Dictionary<char, string> morse = new Dictionary<char, string>()
                {'A' , ".-"},
                {'B' , "-..."},
                {'C' , "-.-."},
                {'D' , "-.."},
                {'E' , "."}

C# 6 offers an alternative syntax just for the sake of making this kind of thing more intuitive:

            Dictionary<char, string> morse = new Dictionary<char, string>()
                ['A'] = ".-",
                ['B'] = "-...",
                ['C'] = "-.-.",
                ['D'] = "-..",
                ['E'] = ".",

For the purpose of initialising a dictionary, you can pretty much assume that the two syntaxes above are semantically, equivalent, even though that is not entirely true. Scott Allen’s What’s New in C# 6 course on Pluralsight demonstrates that the original syntax is translated into dictionary .Add() calls, while the new one is translated into index assignments.

It is also not permitted to mix the two syntaxes above.

Note: according to the official C# feature descriptions (PDF), index initializers supposedly “do not work in the current CTP”, however the above example worked just fine in Visual Studio 14 CTP 4.

C# 6 Preview: Expression-bodied members

C# 6 is expected to simplify writing properties and methods that involve a single expression. Consider this property exposing a backing field, for instance:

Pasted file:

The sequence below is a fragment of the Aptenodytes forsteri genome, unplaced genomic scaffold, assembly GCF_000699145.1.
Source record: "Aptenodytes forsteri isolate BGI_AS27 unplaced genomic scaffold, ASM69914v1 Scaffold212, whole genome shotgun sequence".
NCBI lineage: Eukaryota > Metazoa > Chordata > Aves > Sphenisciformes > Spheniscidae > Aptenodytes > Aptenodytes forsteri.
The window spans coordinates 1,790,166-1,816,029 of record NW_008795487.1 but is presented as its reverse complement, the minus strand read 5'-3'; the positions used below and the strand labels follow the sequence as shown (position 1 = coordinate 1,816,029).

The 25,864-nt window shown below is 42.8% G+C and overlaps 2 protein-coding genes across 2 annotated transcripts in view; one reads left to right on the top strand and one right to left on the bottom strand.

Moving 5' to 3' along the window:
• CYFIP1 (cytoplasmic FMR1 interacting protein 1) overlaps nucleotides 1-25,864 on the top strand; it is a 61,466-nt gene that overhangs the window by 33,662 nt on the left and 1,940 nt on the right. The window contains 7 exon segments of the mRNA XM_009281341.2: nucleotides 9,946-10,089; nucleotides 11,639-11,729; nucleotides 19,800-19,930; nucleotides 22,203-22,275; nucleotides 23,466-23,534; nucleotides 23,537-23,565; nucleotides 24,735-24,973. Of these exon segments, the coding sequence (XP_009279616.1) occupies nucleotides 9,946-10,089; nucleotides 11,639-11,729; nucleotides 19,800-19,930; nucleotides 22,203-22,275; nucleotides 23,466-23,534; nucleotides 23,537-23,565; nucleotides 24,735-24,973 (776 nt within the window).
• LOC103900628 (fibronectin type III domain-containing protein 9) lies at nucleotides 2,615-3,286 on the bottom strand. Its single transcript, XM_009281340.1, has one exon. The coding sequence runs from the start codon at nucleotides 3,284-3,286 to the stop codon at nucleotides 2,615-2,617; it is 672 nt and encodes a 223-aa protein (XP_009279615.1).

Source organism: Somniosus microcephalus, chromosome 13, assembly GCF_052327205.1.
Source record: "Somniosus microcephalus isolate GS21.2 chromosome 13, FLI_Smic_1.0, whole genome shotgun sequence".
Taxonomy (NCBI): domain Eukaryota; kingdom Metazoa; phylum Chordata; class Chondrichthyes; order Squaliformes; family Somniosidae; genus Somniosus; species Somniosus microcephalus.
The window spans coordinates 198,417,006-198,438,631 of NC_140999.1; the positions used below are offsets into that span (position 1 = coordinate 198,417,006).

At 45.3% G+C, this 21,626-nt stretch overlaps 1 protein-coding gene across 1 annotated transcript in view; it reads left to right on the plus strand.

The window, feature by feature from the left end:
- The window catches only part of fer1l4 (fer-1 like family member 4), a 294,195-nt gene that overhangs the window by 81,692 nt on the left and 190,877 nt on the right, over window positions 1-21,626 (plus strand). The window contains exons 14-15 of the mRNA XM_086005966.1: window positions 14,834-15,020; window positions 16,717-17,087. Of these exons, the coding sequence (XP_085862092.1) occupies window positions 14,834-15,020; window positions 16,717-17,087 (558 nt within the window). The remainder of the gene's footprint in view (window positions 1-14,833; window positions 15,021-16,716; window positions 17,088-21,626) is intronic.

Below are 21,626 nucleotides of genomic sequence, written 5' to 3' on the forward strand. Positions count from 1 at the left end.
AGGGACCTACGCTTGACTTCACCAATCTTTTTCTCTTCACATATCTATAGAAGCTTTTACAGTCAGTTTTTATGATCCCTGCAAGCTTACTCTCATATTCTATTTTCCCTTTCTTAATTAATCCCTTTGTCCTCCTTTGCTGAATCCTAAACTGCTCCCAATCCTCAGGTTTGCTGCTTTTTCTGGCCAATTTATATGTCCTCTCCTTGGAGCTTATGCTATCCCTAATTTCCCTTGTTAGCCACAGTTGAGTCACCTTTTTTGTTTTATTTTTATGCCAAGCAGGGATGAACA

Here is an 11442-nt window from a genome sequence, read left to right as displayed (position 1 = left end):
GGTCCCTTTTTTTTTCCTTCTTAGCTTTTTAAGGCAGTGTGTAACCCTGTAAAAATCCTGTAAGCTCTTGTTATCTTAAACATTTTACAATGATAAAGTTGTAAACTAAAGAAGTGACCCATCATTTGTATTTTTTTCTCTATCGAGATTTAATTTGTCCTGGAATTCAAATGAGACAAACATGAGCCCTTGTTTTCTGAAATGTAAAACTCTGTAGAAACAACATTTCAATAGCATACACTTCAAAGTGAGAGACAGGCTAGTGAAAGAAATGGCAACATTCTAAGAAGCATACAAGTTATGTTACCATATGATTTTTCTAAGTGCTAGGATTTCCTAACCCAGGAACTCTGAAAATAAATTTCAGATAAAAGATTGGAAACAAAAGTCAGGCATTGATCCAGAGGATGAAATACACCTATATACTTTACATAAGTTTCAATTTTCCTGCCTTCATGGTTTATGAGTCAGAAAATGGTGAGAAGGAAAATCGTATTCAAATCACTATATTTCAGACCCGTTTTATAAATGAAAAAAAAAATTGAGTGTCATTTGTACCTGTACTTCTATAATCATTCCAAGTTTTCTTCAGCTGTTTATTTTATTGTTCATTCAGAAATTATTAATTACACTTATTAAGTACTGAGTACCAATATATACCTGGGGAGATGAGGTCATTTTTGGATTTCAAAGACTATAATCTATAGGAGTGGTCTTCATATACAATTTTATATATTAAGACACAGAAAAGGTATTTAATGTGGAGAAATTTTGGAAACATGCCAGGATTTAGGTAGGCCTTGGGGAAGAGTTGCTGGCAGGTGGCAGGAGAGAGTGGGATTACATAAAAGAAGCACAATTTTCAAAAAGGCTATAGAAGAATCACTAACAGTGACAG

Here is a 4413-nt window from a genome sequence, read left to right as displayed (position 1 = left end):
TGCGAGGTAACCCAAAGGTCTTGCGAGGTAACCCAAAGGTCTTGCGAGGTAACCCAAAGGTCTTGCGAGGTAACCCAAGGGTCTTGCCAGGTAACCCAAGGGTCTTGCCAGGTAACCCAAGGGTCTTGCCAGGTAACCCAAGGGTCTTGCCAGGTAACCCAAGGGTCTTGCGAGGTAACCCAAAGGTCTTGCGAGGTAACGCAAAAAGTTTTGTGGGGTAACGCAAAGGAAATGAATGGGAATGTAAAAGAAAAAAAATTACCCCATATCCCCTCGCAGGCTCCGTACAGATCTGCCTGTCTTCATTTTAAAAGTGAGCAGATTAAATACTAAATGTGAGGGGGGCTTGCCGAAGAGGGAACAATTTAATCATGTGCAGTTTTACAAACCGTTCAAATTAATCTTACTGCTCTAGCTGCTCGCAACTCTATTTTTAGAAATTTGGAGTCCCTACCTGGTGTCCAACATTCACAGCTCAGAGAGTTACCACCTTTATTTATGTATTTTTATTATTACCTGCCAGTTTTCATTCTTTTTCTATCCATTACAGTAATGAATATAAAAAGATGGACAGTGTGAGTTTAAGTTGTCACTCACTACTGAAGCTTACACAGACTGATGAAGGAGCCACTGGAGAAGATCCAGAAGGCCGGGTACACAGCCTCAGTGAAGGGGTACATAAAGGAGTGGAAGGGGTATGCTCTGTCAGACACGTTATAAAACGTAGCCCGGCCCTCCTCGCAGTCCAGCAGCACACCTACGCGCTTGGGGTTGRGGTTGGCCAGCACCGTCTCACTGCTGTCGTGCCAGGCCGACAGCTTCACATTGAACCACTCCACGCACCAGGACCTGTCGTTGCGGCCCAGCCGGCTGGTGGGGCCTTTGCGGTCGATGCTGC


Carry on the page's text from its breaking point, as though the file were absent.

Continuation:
private string firstName;

        public string FirstName
                return this.firstName;

We may now write this as:

        private string firstName;

        public string FirstName => firstName;

And this is also quite handy for more complex properties:

        public string FullName => string.Format("{0} {1}", this.firstName, this.lastName);

It works pretty nicely with indexers, even though the C# feature descriptions (PDF) document says it shouldn’t work in the current CTP:

    public class Inventory
        private string[] inventory = new string[10];

        public string this[int index] => this.inventory[index];

        public void Put(int index, string item)
            this.inventory[index] = item;

The expression-bodied members feature gives you a pretty convenient way to write getter-only properties. However, this syntax isn’t restricted to properties alone; you can also use it with methods. The following examples are from the official C# feature descriptions (PDF):

public Point Move(int dx, int dy) => new Point(x + dx, y + dy);